It was then, on the brink of Chaddad’s collapse, that the interrogator formally announced: “Welcome, you are in custody of the Libyan secret police. We are the worst secret police in the world. If you had heard stories about us, you would kill yourself now. You are all alone. No one knows you are here. We told the Tunisian embassy that you died in a car accident. So you better cooperate with us.” When the torture finally subsided and he was allowed to return to his now totally empty cell to lie down on the concrete, the ever-optimistic Chaddad found himself on the verge of despair. “I couldn’t eat, sleep, or even cry. I didn’t want anything. My feet were drenched in blood, and I could barely walk. I didn’t know who I was anymore.”

While still recuperating from the blows, Chaddad was once again and without warning blindfolded and transferred to another prison, where he would spend the next four months. But rather than the beginning of a new nightmare, this move turned out to be the beginning of the end. With the Libyans apparently realizing Chaddad’s innocence, he was taken to a new holding facility where he would remain in solitary confinement until the diplomatic moves being made on his behalf played themselves out. In the four months he spent there, Chaddad quickly established a rigid routine: He awoke with the muezzin at dawn and exercised by running around his cell and lifting his water bottles. In the afternoon, he would have an hour of what he called “urban fantasy” by strolling in Paris in his mind; at night some erotica. In addition, he gradually began to reengage his aesthetic inclinations and made art from the tinfoil and plastic trays in which his meals were served. “I decided to rebuild my life and said to myself that this is my chance to become a better person,” he recalls. “Like [Natan] Sharansky, I built a chess set from bottle caps, made a calendar, and decorated my cell.” Still confident that eventually he would be released, Chaddad kept telling his interrogators, who by now were summoning him barely once a week, “Just bring me to Qaddafi, and everything will be OK.”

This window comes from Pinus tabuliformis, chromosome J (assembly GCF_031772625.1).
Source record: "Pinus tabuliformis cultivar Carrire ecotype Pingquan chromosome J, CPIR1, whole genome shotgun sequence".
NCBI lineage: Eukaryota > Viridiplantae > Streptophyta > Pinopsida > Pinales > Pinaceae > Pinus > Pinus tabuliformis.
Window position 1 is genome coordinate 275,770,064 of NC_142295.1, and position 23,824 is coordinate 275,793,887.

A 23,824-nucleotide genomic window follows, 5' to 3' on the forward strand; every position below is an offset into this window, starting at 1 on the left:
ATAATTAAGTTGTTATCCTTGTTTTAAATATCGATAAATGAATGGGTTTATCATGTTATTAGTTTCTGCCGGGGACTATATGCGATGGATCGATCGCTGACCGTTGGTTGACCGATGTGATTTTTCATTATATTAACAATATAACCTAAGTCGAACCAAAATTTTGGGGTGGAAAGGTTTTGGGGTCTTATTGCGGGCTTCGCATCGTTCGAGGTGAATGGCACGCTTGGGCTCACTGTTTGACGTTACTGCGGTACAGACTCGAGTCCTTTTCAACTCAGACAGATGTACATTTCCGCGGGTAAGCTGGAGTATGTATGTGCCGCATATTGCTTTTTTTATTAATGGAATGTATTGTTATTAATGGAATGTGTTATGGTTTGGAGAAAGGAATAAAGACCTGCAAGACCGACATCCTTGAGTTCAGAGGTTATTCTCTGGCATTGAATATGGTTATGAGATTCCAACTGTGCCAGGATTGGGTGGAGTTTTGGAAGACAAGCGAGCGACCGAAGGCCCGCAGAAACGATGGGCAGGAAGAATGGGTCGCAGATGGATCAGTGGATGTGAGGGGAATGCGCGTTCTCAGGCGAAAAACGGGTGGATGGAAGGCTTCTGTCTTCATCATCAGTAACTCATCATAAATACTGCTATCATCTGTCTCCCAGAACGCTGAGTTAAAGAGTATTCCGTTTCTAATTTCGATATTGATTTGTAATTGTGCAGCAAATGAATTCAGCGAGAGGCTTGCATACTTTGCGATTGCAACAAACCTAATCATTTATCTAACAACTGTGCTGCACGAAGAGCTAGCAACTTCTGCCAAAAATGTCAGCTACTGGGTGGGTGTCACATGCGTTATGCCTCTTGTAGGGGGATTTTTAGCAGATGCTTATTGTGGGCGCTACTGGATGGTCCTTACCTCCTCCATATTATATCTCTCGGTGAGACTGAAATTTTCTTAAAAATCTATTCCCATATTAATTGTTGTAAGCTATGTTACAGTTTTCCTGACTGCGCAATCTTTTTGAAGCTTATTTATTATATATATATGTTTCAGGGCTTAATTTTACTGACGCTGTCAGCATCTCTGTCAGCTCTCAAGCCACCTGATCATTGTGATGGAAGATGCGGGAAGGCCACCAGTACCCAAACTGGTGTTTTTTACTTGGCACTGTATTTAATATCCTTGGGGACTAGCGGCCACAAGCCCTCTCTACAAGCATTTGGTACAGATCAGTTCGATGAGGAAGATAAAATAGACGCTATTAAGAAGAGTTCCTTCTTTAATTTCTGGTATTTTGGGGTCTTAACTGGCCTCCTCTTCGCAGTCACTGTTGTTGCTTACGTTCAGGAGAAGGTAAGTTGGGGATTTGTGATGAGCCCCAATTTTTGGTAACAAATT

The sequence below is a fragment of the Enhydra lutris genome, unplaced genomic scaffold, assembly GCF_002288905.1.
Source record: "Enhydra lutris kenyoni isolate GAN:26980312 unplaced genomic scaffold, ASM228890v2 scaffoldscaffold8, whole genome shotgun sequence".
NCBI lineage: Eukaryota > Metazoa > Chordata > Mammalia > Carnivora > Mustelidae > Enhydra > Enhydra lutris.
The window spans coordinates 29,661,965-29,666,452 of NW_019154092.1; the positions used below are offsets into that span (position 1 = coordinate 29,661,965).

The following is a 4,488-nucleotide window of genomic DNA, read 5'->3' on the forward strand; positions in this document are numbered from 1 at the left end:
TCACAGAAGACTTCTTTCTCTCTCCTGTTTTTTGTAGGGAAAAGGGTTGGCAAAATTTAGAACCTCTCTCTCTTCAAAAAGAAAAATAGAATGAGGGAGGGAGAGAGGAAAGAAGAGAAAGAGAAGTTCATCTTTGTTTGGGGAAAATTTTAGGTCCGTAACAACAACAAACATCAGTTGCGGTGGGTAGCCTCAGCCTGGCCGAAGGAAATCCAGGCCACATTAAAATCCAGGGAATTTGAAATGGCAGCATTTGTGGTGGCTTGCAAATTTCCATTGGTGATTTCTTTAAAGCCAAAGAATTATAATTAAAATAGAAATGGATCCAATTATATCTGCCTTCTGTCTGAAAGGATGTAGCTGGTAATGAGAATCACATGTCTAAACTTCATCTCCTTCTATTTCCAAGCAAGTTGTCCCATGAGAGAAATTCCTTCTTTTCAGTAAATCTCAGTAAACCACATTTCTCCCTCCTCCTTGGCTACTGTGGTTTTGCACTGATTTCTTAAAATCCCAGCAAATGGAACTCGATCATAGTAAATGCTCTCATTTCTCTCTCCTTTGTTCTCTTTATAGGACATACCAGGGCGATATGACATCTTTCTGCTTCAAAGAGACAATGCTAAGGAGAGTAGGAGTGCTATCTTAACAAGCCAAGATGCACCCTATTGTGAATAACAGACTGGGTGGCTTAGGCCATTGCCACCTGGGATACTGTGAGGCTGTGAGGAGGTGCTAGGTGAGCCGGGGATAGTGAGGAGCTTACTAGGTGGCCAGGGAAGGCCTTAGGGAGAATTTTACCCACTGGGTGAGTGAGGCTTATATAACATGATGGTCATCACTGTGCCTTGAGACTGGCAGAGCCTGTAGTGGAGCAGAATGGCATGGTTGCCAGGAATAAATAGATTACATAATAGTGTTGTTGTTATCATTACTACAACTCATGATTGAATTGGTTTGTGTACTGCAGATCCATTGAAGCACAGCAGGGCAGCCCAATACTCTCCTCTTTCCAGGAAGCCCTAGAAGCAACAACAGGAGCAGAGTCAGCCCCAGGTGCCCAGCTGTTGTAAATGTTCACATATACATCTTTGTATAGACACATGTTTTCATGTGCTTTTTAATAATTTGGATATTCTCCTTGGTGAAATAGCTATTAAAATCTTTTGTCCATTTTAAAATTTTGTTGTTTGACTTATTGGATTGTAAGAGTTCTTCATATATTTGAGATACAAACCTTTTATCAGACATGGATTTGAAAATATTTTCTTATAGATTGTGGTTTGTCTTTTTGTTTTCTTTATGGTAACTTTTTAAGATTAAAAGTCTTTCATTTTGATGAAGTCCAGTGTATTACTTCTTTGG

Chaddad was eventually brought in front of someone who was introduced to him as a judge—the man was wearing jeans. Even so, Chaddad maintains that he was never actually charged with anything despite myriad allegations that included heading a counterfeiting ring and performing espionage for Israel, Tunisia, Italy, and al-Qaida. In retrospect, he has learned a valuable lesson about Libya that he wishes he had known beforehand: “The police there don’t arrest you because of any specific reason. They just do it because they can.” Qaddafi’s son Saif al-Islam has since publicly admitted that Chaddad was actually not suspected of espionage because “Israelis don’t send other Israelis to spy on their behalf.” Instead, Saif al-Islam explained that the Libyan authorities knew Hadad was on a “cultural mission,” and the Libyans had simply decided “to reap benefits.”